I usually pick a theme for my campaign, and write several advertisements with slight variations on the text. Google then selects which version of my ad is most relevant to a particular search query, and displays that ad to the user. After your campaign has run for a while, underperforming ads may be paused or deleted.
Another strategy is to write two or three ads with very different text. After your campaign has run for a few weeks, the ad with the highest CTR may be selected as the winner. This is called A/B testing, where you compare A against B and decide which performs best in the real world.
If one ad has a particularly strong performance, you might also use it in your next direct mail piece or other marketing outreach.
The top 6 or 7 advertisement positions are the most visually prominent on the search result display page. That’s the three on top, above the organic listings; and the top three or four sidebar ads. Ads lower down on the page are less likely to be seen, and far less likely to be clicked. The upshot of which is, you want your ad to be near the top of the page. However, you don’t necessarily want to be in spot #1, which tends to demand a premium price that’s out of alignment with the added benefit to being first of the first.
There are two ways to try to hit this sweet spot. One is to manually set your bids, obsessively check your campaign, and make adjustments as necessary. Your bid will require adjustment over time, as your competitors adjust their bids, or as Google reevaluates its assessment of your AdRank. Just remember that some search queries are outliers, so a single low position on the page may not indicate that your bid is too low; it could be the case that your ad was shown for a tangential keyword match where your ad really didn’t belong in the top spot. It’s better to make bidding adjustments based on a large sample, rather than just one or two impressions.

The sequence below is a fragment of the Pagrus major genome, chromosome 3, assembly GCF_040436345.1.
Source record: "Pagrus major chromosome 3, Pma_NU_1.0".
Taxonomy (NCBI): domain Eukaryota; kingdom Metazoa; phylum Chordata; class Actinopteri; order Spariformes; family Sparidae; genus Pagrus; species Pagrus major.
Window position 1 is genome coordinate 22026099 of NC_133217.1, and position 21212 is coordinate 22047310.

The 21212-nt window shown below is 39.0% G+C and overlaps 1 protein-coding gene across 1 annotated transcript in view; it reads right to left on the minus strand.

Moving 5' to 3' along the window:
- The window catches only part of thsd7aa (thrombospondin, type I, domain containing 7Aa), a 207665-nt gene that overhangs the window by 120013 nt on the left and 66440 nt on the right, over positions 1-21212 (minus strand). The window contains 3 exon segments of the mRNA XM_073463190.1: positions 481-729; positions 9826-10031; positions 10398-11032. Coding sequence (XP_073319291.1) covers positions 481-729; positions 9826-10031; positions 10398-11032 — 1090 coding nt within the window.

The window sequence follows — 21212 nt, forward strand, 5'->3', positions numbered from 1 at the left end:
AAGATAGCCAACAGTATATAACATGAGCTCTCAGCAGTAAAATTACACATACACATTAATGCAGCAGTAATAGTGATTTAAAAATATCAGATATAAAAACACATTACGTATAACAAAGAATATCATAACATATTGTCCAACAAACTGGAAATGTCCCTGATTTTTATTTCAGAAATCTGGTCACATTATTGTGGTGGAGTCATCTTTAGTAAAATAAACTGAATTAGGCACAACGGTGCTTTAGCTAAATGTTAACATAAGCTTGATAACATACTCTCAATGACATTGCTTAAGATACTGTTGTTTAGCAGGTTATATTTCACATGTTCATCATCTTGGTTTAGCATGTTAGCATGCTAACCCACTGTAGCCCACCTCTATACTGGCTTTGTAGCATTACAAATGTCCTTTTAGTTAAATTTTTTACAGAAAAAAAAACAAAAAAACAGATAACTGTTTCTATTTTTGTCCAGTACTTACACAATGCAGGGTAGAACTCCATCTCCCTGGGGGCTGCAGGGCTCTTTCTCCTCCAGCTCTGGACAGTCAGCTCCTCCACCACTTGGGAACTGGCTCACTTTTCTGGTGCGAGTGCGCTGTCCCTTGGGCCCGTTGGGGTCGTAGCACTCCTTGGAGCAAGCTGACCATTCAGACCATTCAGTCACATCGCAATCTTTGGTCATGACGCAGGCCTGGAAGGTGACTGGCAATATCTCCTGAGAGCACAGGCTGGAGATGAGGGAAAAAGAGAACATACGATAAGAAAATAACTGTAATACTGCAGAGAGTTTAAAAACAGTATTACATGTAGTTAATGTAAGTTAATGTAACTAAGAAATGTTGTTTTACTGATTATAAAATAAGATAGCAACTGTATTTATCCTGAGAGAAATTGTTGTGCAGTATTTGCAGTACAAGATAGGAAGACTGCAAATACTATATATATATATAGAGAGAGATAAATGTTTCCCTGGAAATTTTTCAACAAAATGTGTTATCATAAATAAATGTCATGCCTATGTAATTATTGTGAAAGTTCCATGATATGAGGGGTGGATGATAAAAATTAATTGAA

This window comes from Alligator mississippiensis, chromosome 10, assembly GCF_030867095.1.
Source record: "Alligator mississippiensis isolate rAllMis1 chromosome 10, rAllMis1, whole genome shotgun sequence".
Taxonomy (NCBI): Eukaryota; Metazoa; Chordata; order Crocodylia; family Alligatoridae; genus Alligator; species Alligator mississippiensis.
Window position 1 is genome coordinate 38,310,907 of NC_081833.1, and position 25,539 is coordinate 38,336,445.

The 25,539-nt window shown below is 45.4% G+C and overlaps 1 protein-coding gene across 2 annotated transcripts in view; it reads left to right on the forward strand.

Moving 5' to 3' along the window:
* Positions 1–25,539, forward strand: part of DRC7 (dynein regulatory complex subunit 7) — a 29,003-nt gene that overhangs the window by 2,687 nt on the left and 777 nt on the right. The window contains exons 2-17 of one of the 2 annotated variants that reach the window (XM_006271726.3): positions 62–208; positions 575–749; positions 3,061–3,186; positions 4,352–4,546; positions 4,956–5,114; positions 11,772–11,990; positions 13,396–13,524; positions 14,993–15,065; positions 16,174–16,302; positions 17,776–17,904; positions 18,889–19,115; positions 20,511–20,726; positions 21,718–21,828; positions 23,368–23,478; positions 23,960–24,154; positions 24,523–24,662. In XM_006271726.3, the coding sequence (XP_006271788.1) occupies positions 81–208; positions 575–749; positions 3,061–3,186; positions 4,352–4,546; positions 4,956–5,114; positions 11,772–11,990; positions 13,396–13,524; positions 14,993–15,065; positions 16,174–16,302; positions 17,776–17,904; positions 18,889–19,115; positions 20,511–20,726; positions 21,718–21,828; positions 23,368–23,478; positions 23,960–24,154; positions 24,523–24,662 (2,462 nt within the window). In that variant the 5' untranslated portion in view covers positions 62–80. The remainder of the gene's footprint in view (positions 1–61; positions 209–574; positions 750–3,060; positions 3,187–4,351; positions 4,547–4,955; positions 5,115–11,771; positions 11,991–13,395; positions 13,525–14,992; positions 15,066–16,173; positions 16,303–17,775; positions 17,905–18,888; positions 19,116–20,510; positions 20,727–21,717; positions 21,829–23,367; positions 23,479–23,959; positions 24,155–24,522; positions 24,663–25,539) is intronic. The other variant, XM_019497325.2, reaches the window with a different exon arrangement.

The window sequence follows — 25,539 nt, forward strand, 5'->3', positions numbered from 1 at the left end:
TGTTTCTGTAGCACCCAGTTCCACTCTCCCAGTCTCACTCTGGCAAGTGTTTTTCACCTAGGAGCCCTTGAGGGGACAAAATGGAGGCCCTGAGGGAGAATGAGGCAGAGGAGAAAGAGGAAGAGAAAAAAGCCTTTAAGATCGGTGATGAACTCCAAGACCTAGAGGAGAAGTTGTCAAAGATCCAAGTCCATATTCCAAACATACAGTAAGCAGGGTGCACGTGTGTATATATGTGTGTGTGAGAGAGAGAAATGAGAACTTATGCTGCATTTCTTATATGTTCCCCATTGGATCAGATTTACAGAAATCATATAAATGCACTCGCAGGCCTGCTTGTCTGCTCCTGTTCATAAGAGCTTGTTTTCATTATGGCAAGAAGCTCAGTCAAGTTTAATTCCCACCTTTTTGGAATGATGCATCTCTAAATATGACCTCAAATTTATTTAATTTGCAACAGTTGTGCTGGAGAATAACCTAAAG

The other method is to create automated rules. Google will reevaluate your bid once a day, and will adjust it to keep it within the parameters of the rules you specify. You’re more likely to spend the full amount of your daily budget with this method; but at least you know that your bid is optimized for performance.
Monitor your AdWords campaign’s performance
When your AdWords campaign is new, you’ll want to check it relatively frequently to be sure it is performing as expected. If your ads and keywords are resonating with your target market, you should see a CTR over 1%. A CTR over 2% is very good. However, a CTR less than 0.85% probably indicates that your ad copy, keyword strategy, or landing page content require some revision.
As time goes on and your campaign is well-established, you will not have to check in as often. However, you should continue to revisit your campaign periodically, to respond to shifts in the competitive landscape.
If you don’t take notes about what you changed when, it’s difficult to be able to establish causal relationships between factors. Google’s interface offers a bid change history, which is handy, but wading through the data can be tedious, and often there’s no explanation. For best results, keep a spreadsheet of your campaign changes. Note what you changed when, and why you made the change. Then you’ll be able to see how the changes affect your AdWords campaign’s performance.
Measure your campaign’s performance by tracking results. Keep an eye on your CTR. Track how many visits you get to your website from your AdWords campaign. If possible, track how many of those visits result in an online conversion: people who submit a message through your contact form, or get driving directions to your store. This can help you determine your ROI for your AdWords campaign.
Want some help with that? Mardesco is just a phone call away.